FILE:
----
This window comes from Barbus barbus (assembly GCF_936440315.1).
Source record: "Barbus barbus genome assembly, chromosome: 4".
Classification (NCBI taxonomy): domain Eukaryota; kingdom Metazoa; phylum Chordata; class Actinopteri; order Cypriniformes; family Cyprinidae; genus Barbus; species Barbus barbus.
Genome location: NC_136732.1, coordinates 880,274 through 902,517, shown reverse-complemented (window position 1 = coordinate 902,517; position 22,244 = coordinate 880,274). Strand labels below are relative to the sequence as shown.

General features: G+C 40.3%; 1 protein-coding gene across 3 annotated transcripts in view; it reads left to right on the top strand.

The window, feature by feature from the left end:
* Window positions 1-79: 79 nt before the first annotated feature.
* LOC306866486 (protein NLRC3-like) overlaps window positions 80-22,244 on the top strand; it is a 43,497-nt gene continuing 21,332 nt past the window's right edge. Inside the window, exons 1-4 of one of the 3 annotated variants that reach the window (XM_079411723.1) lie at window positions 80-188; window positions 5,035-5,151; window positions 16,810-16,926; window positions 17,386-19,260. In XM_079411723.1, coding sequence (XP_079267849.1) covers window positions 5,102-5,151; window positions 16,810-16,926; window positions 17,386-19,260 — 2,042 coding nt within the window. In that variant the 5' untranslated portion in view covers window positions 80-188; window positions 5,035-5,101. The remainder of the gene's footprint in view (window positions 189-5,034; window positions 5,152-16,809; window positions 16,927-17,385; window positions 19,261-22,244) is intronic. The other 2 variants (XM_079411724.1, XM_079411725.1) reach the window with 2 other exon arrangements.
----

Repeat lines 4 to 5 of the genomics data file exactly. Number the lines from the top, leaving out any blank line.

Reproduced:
Genome location: NC_136732.1, coordinates 880,274 through 902,517, shown reverse-complemented (window position 1 = coordinate 902,517; position 22,244 = coordinate 880,274). Strand labels below are relative to the sequence as shown.

General features: G+C 40.3%; 1 protein-coding gene across 3 annotated transcripts in view; it reads left to right on the top strand.